NUMBER THEORY 1

Second cycle degree in MATHEMATICS

Language: English

Teaching period: First Semester

Lecturer: FRANCESCO BALDASSARRI

Number of ECTS credits allocated: 8

Syllabus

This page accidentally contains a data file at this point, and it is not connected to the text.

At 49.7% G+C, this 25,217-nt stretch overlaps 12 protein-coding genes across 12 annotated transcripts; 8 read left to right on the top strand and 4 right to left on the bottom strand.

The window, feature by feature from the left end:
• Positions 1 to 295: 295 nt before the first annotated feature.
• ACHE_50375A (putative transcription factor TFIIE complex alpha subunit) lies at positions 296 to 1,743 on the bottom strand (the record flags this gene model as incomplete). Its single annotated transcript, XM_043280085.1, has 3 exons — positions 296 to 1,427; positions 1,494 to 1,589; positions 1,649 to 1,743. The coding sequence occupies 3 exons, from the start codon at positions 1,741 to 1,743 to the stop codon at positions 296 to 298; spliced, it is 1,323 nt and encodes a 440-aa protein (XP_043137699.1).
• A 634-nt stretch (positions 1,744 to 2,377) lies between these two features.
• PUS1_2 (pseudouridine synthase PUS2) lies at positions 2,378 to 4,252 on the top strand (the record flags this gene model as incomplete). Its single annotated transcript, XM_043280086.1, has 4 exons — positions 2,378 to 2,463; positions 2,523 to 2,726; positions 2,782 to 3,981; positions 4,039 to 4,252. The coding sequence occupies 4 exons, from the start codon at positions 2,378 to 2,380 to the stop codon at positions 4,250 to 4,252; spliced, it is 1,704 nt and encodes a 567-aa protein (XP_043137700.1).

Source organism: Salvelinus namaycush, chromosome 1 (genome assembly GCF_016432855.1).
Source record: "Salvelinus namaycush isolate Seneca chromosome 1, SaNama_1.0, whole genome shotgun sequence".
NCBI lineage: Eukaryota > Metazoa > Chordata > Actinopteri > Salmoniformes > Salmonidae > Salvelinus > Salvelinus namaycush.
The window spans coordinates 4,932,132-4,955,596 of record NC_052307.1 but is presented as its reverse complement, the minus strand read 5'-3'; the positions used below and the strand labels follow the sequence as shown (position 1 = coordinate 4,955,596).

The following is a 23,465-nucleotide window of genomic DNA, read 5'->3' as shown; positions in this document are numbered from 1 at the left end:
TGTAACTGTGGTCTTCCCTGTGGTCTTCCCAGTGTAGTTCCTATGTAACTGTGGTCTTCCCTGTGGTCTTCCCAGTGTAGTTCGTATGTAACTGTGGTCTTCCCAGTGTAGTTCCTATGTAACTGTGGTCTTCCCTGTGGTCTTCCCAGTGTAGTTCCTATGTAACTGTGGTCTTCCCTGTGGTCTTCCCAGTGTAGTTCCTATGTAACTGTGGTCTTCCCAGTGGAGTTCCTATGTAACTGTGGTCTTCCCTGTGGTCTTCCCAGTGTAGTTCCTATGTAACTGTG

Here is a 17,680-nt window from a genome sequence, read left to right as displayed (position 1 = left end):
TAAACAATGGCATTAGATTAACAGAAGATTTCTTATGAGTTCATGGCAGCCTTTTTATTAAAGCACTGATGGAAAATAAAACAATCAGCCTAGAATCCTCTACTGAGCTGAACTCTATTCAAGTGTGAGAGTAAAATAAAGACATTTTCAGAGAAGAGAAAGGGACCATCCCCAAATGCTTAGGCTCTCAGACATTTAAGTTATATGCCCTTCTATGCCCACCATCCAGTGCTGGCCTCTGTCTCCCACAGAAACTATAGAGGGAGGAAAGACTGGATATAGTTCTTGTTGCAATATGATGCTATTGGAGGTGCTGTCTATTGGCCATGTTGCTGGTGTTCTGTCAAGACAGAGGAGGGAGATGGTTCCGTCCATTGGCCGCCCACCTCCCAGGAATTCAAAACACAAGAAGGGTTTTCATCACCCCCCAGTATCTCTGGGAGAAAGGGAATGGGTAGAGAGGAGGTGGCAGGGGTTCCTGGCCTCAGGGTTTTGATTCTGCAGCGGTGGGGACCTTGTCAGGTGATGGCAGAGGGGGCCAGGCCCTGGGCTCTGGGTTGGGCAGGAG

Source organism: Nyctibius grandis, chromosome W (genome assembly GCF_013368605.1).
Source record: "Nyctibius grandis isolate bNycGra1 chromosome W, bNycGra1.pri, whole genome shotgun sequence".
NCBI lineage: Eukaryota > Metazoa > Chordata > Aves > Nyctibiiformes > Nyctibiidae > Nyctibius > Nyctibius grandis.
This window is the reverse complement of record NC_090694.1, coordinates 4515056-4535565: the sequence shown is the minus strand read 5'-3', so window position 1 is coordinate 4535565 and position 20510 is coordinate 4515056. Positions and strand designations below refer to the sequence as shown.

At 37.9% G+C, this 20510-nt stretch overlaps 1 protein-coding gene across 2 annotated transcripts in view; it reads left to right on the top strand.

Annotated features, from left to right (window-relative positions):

Prerequisites: A standard Basic Algebra course; a short course in Galois Theory would be most useful; basic Linear Algebra; a basic course of Calculus; some familiarity with the theory of analytic functions of one complex variable would be useful. Examination methods: We will propose the preparation of 2 or 3 written reports during the course. These are supposed to check the step-by-step understanding of the topics presented and the interest of the students in the subject. A final all-inclusive exam will be proposed for those who have not presented satisfactory reports during the year as well as to those who are not satisfied with the mark obtained. Students will be offered to present one topic agreed with the teacher in a 45 minutes lecture during the course. A final oral examination is reserved for those who aim at top grades. Course unit contents: 1. Basic algebra of commutative groups and rings. 2. Factorization of elements and ideals 3. Dedekind domains 4. Algebraic number fields. Cyclotomic and quadratic fields. 5. Rings of integers. Factorization properties. 6. Finite extensions, decomposition, ramification. Hilbert decomposition theory. 7. Frobenius automorphism, Artin map; 8. Quadratic and cyclotomic fields. Quadratic reciprocity law. Gauss sums. 9. An introduction to Class Field Theory (from Kato-Kurokawa-Saito Vol. 2, Chap. 5) 10. Minkowski Theory (finiteness of class number and the unit theorem). 11. Dirichlet series, zeta function, special values and class number formula. The whole material is to be found in the single textbook: Daniel A. Marcus "Number Theory", Springer-Verlag. The essential part of the program consists of Chapters 1 to 5, with those exercises which are used in the body of the textbook. Chapters 6 and 7 are required to get a higher grade. The lengthy real-analytic proofs in Chapters 5/6/7 are not essential. A good understanding of the complex-analytic strategy is necessary. We recommend, for cultural reasons, reading through the two volumes of Kato-Kurokawa-Saito, possibly without studying proofs.